Oct. 21, 2015
Volume VI, Issue No. 42

Fecal occult blood (FOB) and perianal examination in the diagnosis of pediatric inflammatory bowel disease (IBD)
"IBD often presents insidiously and standard blood tests are normal in 20% of patients".
The medial records of 335 patients (85 IBD and 250 non-IBD) undergoing ileocolonoscopy for IBD were reviewed with 61.2% having FOB and perianal examinations prior to the procedure.

It appears that the best predictive model to diagnose  IBD includes measuring serum C-reactive protein level, platelet count, FOB and a perianal examination.
Translating Atopic Dermatitis (AD) Management Guidelines into practice for Primary Care Providers
It is estimated that AD affects 12.5% of children in the USA; the vast majority (67%) having mild disease.

A 2013 Roundtable with a wide variety of participants met to discuss challenges in AD management and to reconcile a broad array of approaches among differing specialties.

A consensus approach to enhance AD management by primary care physicians recognizes that each patient is different; individualizes treatment plans & establishes clear communications between caregiver and patient/family. While no definitive laboratory test is available to diagnose AD, a combination of clinical signs and symptoms is usually sufficient for diagnosis.

Basic AD management includes proper skin care, antiseptic measures, and trigger avoidance. Treatment for acute flares is outlined for both mild & moderate to severe AD, and for ongoing maintenance therapy. (A long article well worth reading & keeping for reference. Ed.)

Risk factors for acute kidney injury (AKI) during aminoglycoside (AG) therapy in patients with Cystic Fibrosis (CF)
Multivariable analysis of high risk factors associated with AKI in hospitalized CF patients include:

1.    AG treatment 90 days prior to admission.
2.    Longer duration of AG therapy.
3.    Low serum albumin.
4.    Treatment with trimethoprim/sulfamethoxazole

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Cryptorchidism - is ultrasound (US) overused?

Cryptorchidism (undescended or malpositioned testis) is a common genital problem of boys which should be addressed by 6 months of age. While orchioplexy is the treatment of choice to relocate the testes into the scrotum (inguinal testicular migration occurs between 28-40 weeks gestation) successful repositioning does not entirely eliminate the long-term effects (infertility and testicular cancer).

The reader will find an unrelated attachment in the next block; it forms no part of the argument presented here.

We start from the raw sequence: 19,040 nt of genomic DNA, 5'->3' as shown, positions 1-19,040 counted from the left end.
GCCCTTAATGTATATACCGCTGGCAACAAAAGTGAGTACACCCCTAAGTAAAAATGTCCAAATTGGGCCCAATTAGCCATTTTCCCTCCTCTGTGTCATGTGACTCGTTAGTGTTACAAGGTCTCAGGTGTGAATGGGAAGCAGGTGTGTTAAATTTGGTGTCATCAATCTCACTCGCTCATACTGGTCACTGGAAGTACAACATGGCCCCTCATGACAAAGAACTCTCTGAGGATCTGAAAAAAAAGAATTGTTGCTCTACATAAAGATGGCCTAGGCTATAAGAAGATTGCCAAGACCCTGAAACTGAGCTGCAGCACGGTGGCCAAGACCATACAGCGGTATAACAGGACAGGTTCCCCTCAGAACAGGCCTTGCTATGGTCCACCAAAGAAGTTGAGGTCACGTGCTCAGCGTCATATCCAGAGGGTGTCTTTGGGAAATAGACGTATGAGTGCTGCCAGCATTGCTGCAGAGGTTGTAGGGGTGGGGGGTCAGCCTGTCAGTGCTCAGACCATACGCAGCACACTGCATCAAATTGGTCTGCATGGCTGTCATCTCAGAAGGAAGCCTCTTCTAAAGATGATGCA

From an analytical study of trends data over time, it appears that US is used in 33-50% of infants/children referred for
undescended testes which results in an approximate 3 month delay of surgical management and correct diagnosis in only 54% of patients.

US is of limited value in the management of undescended testes.

Pediatric humeral osteomyelitis 
A 10 year retrospective review of childhood osteomyelitis reveals the following: 
  1. Average age; 4.2 years.
  2. Distal humerus frequently affected.
  3. 55% are febrile.
  4. 78% have loss of movement.
  5. 70% present with pain.
  6. 73%-79% have elevated WBC, C-reactive protein level and ESR.
  7. MRI appears particularly useful in diagnosis.
  8. Blood/tissue cultures; most frequent organism - Staph.aureus.
  9. 53% require surgery.
  10. Treatment is by IV followed by oral antibiotics for 2-3 weeks each, respectively.
  11. Patients may in addition present with clinical signs of septic arthritis.

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Atopic Dermatitis
Atopic Dermatitis
Obesity and atopic asthma at school age
In a prospective longitudinal study of 5,044 children on asthma and obesity parents answered questionnaires at children's ages 6 months, and 1, 4.5 and 8 years with obesity being defined as a BMI >85th percentile.

A persistently elevated BMI from infancy increases the risk of doctor-diagnosed asthma at school age.
Sensorineural hearing loss (SNHL) and hyperbilirubinemia
It appears from a large study of infants born at >35 weeks gestation that SHNL occurs only with total bilirubin levels well above the AAP exchange transfusion thresholds or with bilirubin >35mg/dl.

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